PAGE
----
In European Union itself — where migration and asylum have become hot button political issues and have seen rise and fall of governments - the Schengen Borders Code states that "irregular immigrants can and should be refused entry".
In 2005, Mamata, then a MP from Bengal and a chief minister-aspirant in a state still ruled by the Left Front, had thrown a sheaf of papers at the Lok Sabha Speaker's podium and "submitted her resignation" as an MP because she claimed her voice was stifled on the issue of illegal immigration from Bangladesh. Mamata had brought up the issue of illegal immigrants from Bangladesh getting voting rights in the state. A report from The Telegraph's 4 August, 2005 edition, quoted Mamata as saying, "Illegal migrants from Bangladesh are also part of the voters' list in West Bengal. The state government has done nothing about it. Therefore, the issue must be discussed."
Cut to 2020, and Bengal chief minister Mamata now says: "Those who have come to India from Bangladesh are all Indian citizens, they have citizenship. Where is the need to give new citizenship? They have been voting in one election after another... electing Prime Ministers and Chief Ministers and then it is said they are not citizens...no need to believe them."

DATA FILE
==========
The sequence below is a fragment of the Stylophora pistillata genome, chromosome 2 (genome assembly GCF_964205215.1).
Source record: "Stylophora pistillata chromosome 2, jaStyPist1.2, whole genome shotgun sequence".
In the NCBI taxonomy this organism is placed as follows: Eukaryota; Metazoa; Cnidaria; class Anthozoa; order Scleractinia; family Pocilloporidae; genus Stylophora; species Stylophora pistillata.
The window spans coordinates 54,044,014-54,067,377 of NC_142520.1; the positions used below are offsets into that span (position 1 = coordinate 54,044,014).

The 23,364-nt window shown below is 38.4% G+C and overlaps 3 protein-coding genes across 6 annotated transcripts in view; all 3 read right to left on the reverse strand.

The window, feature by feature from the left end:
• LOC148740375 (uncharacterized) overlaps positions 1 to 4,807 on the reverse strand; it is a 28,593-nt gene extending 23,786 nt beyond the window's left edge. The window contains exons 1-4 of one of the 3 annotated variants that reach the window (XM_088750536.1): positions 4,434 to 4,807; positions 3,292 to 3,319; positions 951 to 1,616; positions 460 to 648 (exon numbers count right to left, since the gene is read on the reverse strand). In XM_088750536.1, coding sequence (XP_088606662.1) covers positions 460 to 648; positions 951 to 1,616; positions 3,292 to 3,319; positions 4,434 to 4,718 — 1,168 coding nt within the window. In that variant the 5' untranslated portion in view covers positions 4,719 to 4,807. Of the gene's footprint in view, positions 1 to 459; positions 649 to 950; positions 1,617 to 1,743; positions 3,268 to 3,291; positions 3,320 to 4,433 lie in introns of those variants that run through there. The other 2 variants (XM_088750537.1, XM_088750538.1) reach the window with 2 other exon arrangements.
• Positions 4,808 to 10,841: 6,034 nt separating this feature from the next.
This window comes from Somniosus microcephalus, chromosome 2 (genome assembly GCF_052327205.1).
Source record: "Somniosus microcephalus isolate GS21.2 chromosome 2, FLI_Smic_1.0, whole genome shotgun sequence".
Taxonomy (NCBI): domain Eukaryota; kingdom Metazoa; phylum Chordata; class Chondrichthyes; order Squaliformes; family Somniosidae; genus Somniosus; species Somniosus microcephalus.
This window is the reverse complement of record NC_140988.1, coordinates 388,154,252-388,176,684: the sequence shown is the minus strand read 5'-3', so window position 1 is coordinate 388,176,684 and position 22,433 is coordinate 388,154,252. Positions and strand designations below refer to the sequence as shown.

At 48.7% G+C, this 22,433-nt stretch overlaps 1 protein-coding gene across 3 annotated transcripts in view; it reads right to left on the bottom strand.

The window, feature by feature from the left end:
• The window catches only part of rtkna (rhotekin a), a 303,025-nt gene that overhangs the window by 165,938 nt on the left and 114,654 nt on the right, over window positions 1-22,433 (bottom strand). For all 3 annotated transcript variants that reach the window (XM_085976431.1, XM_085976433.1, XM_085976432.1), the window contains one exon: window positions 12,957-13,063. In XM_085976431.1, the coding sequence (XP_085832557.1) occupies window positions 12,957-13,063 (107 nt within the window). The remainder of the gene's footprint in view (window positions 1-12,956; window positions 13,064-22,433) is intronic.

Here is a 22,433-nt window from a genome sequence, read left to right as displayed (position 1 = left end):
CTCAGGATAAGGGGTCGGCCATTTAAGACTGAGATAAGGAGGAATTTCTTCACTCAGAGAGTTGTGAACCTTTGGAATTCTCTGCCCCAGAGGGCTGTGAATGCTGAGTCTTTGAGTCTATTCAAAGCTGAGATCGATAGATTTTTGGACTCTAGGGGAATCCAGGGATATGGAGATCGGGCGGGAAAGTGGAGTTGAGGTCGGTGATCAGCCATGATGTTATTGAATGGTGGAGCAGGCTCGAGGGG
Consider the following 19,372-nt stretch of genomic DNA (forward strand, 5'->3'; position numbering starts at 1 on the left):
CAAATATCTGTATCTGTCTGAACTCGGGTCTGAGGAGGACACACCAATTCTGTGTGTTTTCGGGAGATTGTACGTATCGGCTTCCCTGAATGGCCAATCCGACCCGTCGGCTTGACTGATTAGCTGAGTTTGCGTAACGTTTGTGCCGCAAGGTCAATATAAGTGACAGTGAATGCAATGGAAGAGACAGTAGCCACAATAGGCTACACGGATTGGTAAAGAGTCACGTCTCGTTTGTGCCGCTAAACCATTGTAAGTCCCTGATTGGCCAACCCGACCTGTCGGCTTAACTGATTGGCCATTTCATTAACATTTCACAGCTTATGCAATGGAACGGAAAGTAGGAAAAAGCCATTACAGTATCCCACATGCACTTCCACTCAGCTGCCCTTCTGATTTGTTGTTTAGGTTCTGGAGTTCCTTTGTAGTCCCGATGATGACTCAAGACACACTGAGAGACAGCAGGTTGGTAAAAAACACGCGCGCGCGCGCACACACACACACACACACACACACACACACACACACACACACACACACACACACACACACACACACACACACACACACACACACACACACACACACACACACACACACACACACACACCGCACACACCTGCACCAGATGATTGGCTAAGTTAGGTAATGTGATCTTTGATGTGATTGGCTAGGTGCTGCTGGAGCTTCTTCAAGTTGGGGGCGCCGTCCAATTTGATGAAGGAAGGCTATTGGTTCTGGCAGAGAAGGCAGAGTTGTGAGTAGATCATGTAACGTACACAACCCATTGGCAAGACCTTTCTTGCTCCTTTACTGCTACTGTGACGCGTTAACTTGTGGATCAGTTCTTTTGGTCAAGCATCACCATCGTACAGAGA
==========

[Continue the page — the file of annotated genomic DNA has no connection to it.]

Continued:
The reason behind this volte-face by the Trinamool Congress chief on the issue of illegal immigration lies in the fact that Mamata is now in power and has benefitted from the "vote-bank" politics of allowing illegal migrants to settle in the state and allowing them voter rights and some privileges (exactly what she opposed in 2005). This perversion of democracy and undermining of the Constitution isn't new, but it is only now that Mamata has been forced to come out in the open about it.
To understand the impulses at work that prompted Mamata to make such a statement, we need to put her comments in context of her opposition to the Centre's Citizenship Amendment Act. The Bengal chief minister has been a staunch and vocal critic of the Citizenship Amendment Act and has vowed not to let CAA (and NRC, if and when it is promulgated) be implemented in Bengal. This is curious. Why would a leader who openly declare support for migrants from Bangladesh and be against a law giving expedited citizenship to persecuted religious minorities from India's neighbourhood states (that also includes Bangladesh)?